Choosing between right and wrong is not always as easy a decision as it sounds. Because, what is right cannot determined in absolute terms; the movie ‘The Bridge on the river Kwai’ is a testimony to this observation. The movie was screened recently for all the Spartans under the aegis of the films appreciation club. The show was successful, being a welcome change from the rigorous routine!
The movie is a World War II story of a British soldier’s unit and the days they spend in Japanese captivity – first treated as slaves but eventually winning the respect of a tyrant enemy. The sole responsibility of this turnaround could be credited to the British Commander Colonel Nicholson who adapts dynamic and fitting tactics to deal with his Japanese counterpart Colonel Saito. The movie, like most of the war movies, succeeds in displaying a wide array of emotions that suffering of war brings upon. However, this movie offers a few unique perspectives that are worth noting.
1.) Have a value system and guard it to life.
2.) If you flourish on getting garlanded as a leader, be ready to pay back with gusto when it counts!
3.) Learn to respect yourself before you expect the world to respect you.
Colonel Nicholson during his first few meetings with Colonel Saito tried to win the rightful conduct for his unit and was jeered at repeatedly. Never did he act out of code and bravely confronted the Japanese abuse of the situation. To win dignity and respect from others one should first award them to himself! In one of the scenes during this phase- suffering from acute weakness and dehydration, the Colonel did not let himself be dragged in front of his unit; he indeed marched like a soldier should and won his terms from Colonel Saito!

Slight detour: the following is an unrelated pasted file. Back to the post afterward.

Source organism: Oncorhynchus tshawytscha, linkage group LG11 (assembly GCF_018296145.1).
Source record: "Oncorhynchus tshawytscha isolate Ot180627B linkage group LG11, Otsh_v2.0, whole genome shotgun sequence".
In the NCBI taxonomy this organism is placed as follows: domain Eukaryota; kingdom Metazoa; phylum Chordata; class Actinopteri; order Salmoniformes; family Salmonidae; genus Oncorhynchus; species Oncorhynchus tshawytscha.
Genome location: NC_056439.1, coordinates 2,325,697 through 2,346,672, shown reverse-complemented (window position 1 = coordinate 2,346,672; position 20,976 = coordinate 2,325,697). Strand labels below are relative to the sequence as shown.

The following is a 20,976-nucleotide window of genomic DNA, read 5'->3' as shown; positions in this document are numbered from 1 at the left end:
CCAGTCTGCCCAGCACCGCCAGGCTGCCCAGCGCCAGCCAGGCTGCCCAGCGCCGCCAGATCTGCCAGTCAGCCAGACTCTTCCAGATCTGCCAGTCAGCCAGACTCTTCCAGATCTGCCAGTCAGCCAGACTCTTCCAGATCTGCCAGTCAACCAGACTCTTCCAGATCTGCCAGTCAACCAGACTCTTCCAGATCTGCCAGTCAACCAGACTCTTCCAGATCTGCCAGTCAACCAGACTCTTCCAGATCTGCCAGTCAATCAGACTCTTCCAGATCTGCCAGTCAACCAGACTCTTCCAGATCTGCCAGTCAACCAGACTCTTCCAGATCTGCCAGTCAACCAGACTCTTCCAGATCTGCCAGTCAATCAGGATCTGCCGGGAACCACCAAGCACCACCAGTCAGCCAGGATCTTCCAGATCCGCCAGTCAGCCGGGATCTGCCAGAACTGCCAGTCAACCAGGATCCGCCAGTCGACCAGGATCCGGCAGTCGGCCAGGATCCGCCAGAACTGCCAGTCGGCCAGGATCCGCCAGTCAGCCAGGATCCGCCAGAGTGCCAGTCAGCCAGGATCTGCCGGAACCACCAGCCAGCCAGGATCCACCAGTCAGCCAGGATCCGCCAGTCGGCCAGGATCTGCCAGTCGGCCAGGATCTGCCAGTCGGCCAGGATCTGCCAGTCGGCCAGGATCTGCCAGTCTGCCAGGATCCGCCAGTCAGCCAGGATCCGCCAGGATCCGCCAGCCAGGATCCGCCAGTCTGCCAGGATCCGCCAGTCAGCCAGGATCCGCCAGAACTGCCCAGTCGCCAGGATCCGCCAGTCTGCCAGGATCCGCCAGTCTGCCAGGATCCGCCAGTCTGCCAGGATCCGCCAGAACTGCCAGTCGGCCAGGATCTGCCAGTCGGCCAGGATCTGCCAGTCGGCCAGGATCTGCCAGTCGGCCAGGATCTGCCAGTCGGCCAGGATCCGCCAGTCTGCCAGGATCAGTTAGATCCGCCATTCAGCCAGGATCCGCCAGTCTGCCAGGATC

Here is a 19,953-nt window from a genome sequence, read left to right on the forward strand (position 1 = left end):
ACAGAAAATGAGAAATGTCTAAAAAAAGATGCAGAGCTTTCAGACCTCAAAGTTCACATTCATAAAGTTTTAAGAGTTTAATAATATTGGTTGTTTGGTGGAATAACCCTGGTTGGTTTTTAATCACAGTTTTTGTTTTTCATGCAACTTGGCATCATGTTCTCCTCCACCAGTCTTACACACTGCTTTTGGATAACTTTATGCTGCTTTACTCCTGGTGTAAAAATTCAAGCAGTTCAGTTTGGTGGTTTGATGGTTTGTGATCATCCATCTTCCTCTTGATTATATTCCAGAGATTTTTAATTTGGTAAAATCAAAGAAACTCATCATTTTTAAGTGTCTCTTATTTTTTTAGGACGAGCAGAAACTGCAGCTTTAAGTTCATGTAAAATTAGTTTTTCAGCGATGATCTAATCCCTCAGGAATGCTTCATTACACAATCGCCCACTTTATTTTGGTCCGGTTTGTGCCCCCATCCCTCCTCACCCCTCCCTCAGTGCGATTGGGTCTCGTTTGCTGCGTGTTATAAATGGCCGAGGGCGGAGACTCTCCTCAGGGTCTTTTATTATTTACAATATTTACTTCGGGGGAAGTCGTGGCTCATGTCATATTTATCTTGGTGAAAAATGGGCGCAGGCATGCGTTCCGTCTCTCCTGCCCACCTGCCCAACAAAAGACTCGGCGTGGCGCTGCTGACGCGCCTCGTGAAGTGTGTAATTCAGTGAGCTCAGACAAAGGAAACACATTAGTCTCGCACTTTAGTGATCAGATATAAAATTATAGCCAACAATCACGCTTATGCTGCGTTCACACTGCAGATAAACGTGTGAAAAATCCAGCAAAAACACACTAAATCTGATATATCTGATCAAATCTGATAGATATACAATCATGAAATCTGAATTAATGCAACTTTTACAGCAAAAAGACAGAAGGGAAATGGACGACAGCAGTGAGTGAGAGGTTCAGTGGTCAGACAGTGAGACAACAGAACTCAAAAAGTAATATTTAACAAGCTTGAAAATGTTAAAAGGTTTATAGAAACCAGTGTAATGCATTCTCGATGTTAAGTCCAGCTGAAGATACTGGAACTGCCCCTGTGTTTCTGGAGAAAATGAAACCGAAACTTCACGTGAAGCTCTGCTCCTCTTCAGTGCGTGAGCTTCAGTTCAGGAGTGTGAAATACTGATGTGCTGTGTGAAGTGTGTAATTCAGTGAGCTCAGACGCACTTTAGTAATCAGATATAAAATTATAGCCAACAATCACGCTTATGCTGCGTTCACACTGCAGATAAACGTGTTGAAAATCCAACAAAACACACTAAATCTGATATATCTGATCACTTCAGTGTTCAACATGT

4.) When you negotiate – negotiate hard!
Upon his release, Colonel Nicholson recognized how he held upper hand over Colonel Saito due to the pending construction of the bridge. Col Nicholson did not mince words when they mattered and smartly procured all the things he desired from Col Saito for his unit and officers. He was deft enough to do this without hurting Japanese ego!
5.) What is ought to be done is ought to be done! There is only one righteous path.
There comes a time in movie when Major Clipton gets perplexed by the honesty with which Col Nicholson gets into the project of building the bridge across the river Kwai for Japanese – the enemies! To which the colonel replies with an astute message of giving the best even as a POW and that he would be proud to be recalled by the future generations as the builder of this bridge. This philosophy is exactly the one preached in Indian scriptures as ‘Dharma’ or ‘Swa-Dharma’ to be precise. Every being has to perform his duties in a righteous way – but this righteous way is itself a function of circumstances. Hence, we as humans shall perform what is right under all conditions.
The ending act of Colonel in the movie, when he blows up the bridge himself, is also a manifestation of realization of ‘Swa-dharma’. Colonel Nicholson was able to think through the right way to act given the sudden change in circumstances. He sided with Japanese when he thought was right and played his part as the British Colonel when he became aware of the orders of higher authorities.
The movie teaches many lessons and I am sure other viewers would be able to append/modify what I tried to summarize. This churning up of thoughts is what we at Film Appreciation Club would attempt to do every time we screen a movie. I am looking forward to your thoughts and views on this remarkable movie.
Films Appreciation Club.